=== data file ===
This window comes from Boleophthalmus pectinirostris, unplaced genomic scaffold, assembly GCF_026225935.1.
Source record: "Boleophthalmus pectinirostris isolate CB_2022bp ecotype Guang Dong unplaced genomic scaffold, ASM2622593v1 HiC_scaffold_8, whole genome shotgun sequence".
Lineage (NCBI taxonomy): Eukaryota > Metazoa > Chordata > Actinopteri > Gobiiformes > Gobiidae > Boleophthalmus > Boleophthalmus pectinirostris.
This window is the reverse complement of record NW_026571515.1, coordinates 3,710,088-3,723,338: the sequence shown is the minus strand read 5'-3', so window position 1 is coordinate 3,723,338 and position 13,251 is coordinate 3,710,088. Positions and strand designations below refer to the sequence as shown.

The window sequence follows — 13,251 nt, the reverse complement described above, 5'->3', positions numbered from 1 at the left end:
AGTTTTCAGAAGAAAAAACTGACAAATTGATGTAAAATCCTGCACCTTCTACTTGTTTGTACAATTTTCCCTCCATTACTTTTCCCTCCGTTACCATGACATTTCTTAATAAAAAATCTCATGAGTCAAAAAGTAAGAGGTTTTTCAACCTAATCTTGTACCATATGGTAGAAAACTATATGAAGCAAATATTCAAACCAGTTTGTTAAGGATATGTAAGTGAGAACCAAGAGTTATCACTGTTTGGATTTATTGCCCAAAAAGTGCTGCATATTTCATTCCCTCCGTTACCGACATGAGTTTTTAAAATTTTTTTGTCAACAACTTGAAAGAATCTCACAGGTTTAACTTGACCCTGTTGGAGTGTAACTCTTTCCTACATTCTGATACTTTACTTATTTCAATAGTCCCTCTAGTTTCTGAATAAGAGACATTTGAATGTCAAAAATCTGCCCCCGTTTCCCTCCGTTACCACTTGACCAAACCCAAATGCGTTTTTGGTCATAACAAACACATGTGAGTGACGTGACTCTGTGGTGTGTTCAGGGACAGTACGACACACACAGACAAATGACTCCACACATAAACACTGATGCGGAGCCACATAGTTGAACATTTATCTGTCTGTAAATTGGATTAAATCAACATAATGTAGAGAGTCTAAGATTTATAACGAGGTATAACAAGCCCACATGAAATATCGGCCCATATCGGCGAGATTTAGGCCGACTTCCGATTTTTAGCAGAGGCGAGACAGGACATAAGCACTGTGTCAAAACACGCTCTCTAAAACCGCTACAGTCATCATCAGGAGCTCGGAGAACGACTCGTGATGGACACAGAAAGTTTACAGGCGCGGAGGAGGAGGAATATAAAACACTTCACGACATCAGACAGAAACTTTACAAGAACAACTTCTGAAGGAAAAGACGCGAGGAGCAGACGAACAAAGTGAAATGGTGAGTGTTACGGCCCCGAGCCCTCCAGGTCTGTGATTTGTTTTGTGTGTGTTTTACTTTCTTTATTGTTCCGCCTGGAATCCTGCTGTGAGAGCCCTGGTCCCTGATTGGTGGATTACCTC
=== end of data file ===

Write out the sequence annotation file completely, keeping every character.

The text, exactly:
This window comes from Boleophthalmus pectinirostris, unplaced genomic scaffold, assembly GCF_026225935.1.
Source record: "Boleophthalmus pectinirostris isolate CB_2022bp ecotype Guang Dong unplaced genomic scaffold, ASM2622593v1 HiC_scaffold_8, whole genome shotgun sequence".
Lineage (NCBI taxonomy): Eukaryota > Metazoa > Chordata > Actinopteri > Gobiiformes > Gobiidae > Boleophthalmus > Boleophthalmus pectinirostris.
This window is the reverse complement of record NW_026571515.1, coordinates 3,710,088-3,723,338: the sequence shown is the minus strand read 5'-3', so window position 1 is coordinate 3,723,338 and position 13,251 is coordinate 3,710,088. Positions and strand designations below refer to the sequence as shown.

The window sequence follows — 13,251 nt, the reverse complement described above, 5'->3', positions numbered from 1 at the left end:
AGTTTTCAGAAGAAAAAACTGACAAATTGATGTAAAATCCTGCACCTTCTACTTGTTTGTACAATTTTCCCTCCATTACTTTTCCCTCCGTTACCATGACATTTCTTAATAAAAAATCTCATGAGTCAAAAAGTAAGAGGTTTTTCAACCTAATCTTGTACCATATGGTAGAAAACTATATGAAGCAAATATTCAAACCAGTTTGTTAAGGATATGTAAGTGAGAACCAAGAGTTATCACTGTTTGGATTTATTGCCCAAAAAGTGCTGCATATTTCATTCCCTCCGTTACCGACATGAGTTTTTAAAATTTTTTTGTCAACAACTTGAAAGAATCTCACAGGTTTAACTTGACCCTGTTGGAGTGTAACTCTTTCCTACATTCTGATACTTTACTTATTTCAATAGTCCCTCTAGTTTCTGAATAAGAGACATTTGAATGTCAAAAATCTGCCCCCGTTTCCCTCCGTTACCACTTGACCAAACCCAAATGCGTTTTTGGTCATAACAAACACATGTGAGTGACGTGACTCTGTGGTGTGTTCAGGGACAGTACGACACACACAGACAAATGACTCCACACATAAACACTGATGCGGAGCCACATAGTTGAACATTTATCTGTCTGTAAATTGGATTAAATCAACATAATGTAGAGAGTCTAAGATTTATAACGAGGTATAACAAGCCCACATGAAATATCGGCCCATATCGGCGAGATTTAGGCCGACTTCCGATTTTTAGCAGAGGCGAGACAGGACATAAGCACTGTGTCAAAACACGCTCTCTAAAACCGCTACAGTCATCATCAGGAGCTCGGAGAACGACTCGTGATGGACACAGAAAGTTTACAGGCGCGGAGGAGGAGGAATATAAAACACTTCACGACATCAGACAGAAACTTTACAAGAACAACTTCTGAAGGAAAAGACGCGAGGAGCAGACGAACAAAGTGAAATGGTGAGTGTTACGGCCCCGAGCCCTCCAGGTCTGTGATTTGTTTTGTGTGTGTTTTACTTTCTTTATTGTTCCGCCTGGAATCCTGCTGTGAGAGCCCTGGTCCCTGATTGGTGGATTACCTC